Identifying trade-offs and co-benefits of climate policies in China to align policies with SDGs and achieve the 2 °C goal

Liu, J.-Y., Fujimori, S. ORCID:, Takahashi, K., Hasegawa, T., Wu, W., Takakura, J., & Masui, T. (2019). Identifying trade-offs and co-benefits of climate policies in China to align policies with SDGs and achieve the 2 °C goal. Environmental Research Letters 14 (12) e124070. 10.1088/1748-9326/ab59c4.

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The Paris Agreement set long-term global climate goals to pursue stabilization of the global mean temperature increase at below 2 °C (the so-called 2 °C goal). Individual countries submitted their own short-term targets, mostly for the year 2030. Meanwhile, the UN's sustainable development goals (SDGs) were designed to help set multiple societal goals with respect to socioeconomic development, the environment, and other issues. Climate policies can lead to intended or unintended consequences in various sectors, but these types of side effects rarely have been studied in China, where climate policies will play an important role in global greenhouse gas emissions and sustainable development is a major goal. This study identified the extent to which climate policies in line with the 2 °C goal could have multi-sectoral consequences in China. Carbon constraints in China in the 2Deg scenario are set to align with the global 2 °C target based on the emissions per capita convergence principle. Carbon policies for NDC pledges as well as policies in China regarding renewables, air pollution control, and land management were also simulated. The results show that energy security and air quality have co-benefits related to climate policies, whereas food security and land resources experienced negative side effects (trade-offs). Near-term climate actions were shown to help reduce these trade-offs in the mid-term. A policy package that included food and land subsidies also helped achieve climate targets while avoiding the adverse side effects caused by the mitigation policies. The findings should help policymakers in China develop win–win policies that do not negatively affect some sectors, which could potentially enhance their ability to take climate actions to realize the global 2 °C goal within the context of sustainable development.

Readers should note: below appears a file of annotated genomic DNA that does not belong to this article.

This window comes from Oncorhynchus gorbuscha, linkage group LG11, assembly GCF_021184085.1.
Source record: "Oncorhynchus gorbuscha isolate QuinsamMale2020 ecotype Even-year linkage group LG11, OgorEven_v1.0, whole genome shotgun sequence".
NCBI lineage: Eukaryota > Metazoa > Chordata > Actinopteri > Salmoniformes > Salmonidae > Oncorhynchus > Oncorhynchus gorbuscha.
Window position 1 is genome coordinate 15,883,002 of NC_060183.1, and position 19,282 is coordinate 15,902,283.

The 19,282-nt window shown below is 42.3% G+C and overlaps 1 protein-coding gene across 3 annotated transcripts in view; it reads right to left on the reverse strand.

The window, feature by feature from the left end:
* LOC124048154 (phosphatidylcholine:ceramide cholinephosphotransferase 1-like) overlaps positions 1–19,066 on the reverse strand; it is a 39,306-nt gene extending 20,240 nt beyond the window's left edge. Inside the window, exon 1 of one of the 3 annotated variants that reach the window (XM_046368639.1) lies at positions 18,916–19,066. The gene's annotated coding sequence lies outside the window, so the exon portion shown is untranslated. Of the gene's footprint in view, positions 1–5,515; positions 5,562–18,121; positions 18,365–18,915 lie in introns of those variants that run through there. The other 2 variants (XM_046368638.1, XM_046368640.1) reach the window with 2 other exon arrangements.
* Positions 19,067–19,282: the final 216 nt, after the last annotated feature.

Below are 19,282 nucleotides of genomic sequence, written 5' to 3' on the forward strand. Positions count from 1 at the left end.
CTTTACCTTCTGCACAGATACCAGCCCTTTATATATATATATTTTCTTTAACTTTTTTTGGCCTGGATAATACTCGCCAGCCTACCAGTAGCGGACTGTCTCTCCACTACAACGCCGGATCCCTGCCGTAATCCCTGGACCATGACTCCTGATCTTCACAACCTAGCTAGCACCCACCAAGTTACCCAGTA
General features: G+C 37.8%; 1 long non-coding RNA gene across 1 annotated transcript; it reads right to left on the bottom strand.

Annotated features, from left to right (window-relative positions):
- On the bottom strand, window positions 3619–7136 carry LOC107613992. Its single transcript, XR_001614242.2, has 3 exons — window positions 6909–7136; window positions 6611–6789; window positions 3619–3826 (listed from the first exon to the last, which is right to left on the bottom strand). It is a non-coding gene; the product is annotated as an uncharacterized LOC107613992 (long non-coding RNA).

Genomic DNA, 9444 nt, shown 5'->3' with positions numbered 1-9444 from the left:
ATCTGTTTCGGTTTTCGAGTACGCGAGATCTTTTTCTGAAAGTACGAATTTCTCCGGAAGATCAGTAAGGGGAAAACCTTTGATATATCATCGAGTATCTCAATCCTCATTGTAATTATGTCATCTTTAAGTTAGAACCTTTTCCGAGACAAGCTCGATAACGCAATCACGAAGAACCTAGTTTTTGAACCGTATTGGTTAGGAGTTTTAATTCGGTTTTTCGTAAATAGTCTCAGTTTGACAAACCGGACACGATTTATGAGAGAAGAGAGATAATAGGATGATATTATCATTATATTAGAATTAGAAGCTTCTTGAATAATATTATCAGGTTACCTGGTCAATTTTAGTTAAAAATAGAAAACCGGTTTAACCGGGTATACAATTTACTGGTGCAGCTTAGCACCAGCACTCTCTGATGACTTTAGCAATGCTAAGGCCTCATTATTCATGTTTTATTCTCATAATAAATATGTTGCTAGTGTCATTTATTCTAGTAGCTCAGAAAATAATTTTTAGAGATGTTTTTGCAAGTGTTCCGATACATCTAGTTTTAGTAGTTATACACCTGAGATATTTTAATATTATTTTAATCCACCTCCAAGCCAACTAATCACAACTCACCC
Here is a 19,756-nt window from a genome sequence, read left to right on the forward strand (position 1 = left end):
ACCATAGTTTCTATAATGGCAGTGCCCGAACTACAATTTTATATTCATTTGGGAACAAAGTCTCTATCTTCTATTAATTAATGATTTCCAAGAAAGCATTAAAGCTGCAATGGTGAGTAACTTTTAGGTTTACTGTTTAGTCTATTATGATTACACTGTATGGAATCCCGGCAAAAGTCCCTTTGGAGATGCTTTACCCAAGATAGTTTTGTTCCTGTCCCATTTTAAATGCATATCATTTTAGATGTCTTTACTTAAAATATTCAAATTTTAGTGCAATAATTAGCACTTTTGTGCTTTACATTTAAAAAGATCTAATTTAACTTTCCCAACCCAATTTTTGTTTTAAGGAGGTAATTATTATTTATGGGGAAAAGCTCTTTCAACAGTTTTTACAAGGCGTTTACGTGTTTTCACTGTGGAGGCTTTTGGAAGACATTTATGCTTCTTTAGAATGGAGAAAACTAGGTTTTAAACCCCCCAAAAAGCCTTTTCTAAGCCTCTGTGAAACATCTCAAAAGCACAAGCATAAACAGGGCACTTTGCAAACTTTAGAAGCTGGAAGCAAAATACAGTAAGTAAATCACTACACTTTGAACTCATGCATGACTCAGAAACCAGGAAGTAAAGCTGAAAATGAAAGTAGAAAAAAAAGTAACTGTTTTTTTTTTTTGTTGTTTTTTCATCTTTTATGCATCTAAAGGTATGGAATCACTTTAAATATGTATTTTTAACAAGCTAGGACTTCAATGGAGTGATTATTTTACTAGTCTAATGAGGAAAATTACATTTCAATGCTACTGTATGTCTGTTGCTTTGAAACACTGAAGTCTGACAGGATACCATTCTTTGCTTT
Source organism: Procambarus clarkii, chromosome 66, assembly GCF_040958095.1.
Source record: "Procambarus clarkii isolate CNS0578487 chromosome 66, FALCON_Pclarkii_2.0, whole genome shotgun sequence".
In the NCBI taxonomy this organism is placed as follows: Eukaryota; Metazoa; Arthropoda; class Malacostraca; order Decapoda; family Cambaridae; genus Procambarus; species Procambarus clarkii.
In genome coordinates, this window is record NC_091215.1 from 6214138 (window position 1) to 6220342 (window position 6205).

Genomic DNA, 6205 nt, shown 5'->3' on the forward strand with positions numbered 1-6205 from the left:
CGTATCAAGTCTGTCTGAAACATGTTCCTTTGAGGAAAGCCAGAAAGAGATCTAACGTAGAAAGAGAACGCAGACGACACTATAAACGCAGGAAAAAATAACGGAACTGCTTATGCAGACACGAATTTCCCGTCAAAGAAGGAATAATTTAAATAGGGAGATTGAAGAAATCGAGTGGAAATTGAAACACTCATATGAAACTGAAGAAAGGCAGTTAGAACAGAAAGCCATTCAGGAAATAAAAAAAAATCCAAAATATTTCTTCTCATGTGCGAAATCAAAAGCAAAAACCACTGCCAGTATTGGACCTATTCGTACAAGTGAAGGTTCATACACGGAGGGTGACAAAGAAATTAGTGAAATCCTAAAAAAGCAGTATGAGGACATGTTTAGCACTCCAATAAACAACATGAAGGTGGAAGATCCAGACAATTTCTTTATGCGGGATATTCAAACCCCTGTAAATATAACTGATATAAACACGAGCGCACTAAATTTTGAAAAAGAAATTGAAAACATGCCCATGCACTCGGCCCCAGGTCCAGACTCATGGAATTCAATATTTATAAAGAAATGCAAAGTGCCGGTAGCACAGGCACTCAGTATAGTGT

Item Type: Article
Uncontrolled Keywords: trade-offs and co-benefits, sustainable development goals (SDGs), sustainability, 2°C goal, climate policy, Integrated Assessment Model (IAM), China
Research Programs: Energy (ENE)
Ecosystems Services and Management (ESM)
Depositing User: Michaela Rossini
Date Deposited: 24 Feb 2020 09:42
Last Modified: 27 Aug 2021 17:32

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